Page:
In most states throughout the country, funding for mental health care services is taking a major hit as a result of the tightening grip of the global economic downturn. Facing difficult decisions in terms of financing social programs and services, state officials are often forced to cut funds going toward mental health facilities and initiatives, and in some areas where therapy and related practices have just begun to gain momentum, this downturn is especially bitter. Oklahoma is among such places where therapy has recently experienced a greater degree of acceptance, though the bare statistics still have many professionals greatly concerned about the well-being of the state’s population.
Throughout the state, a mere third of people who are indicated for being in need of mental health care receive adequate services, and the numbers are substantially less encouraging when it comes to children and young adults. As the financial crisis deepens and money is diverted away from efforts to help therapy services expand and reach more people, the need for developing positive and effective prevention strategies is clear.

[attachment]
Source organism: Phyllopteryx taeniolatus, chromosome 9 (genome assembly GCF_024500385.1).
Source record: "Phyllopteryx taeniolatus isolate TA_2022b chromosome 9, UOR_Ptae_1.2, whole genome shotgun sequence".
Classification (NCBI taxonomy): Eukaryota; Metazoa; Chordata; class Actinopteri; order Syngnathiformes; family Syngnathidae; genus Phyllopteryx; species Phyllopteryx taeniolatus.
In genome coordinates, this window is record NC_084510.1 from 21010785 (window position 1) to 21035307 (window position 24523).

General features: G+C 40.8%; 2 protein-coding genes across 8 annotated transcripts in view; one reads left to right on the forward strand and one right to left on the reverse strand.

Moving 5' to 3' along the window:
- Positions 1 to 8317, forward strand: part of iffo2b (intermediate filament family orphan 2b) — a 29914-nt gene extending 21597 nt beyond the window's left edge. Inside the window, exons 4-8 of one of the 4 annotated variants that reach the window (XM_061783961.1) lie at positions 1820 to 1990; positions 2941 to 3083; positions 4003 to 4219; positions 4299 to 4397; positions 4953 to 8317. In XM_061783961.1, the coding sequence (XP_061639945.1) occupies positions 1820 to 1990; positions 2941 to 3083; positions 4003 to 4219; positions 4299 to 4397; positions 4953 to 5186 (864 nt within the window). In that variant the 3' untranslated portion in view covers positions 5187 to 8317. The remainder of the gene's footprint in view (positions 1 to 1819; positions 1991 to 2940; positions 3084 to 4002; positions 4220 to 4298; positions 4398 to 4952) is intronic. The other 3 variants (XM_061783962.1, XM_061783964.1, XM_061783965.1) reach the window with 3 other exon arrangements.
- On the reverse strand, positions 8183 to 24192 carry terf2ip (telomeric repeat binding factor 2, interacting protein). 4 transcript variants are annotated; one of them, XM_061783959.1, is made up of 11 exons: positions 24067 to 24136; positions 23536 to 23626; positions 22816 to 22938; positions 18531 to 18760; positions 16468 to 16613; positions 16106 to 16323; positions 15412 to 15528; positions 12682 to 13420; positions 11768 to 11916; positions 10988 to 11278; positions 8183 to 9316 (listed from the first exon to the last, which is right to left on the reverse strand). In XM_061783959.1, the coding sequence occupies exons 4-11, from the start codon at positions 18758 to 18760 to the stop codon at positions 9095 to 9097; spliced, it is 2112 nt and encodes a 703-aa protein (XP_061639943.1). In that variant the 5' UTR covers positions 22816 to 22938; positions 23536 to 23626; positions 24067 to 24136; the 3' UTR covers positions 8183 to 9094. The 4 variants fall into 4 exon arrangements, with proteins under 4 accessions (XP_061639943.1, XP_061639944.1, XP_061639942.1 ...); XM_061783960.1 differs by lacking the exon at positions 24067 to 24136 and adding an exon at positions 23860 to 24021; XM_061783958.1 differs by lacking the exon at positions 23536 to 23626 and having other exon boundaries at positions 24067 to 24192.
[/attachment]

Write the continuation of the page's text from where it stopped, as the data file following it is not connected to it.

In an effort to help bring about these necessary changes in the mental and emotional landscapes of the state of Oklahoma, officials are pushing for early intervention in situations involving mental health issues. Those who come into contact with law enforcement agencies or are treated in hospitals who are likely to be suffering from symptoms of mental health concerns should be treated immediately, say the officials, rather than left to explore possibly expensive or inaccessible services on their own. As the state strives towards meeting the needs of its residents, it is hoped that other areas looking at difficult mental health budgets will follow suit.
© Copyright 2009 by By Noah Rubinstein, LMFT, LMHC, therapist in Olympia, Washington. All Rights Reserved. Permission to publish granted to GoodTherapy.org.
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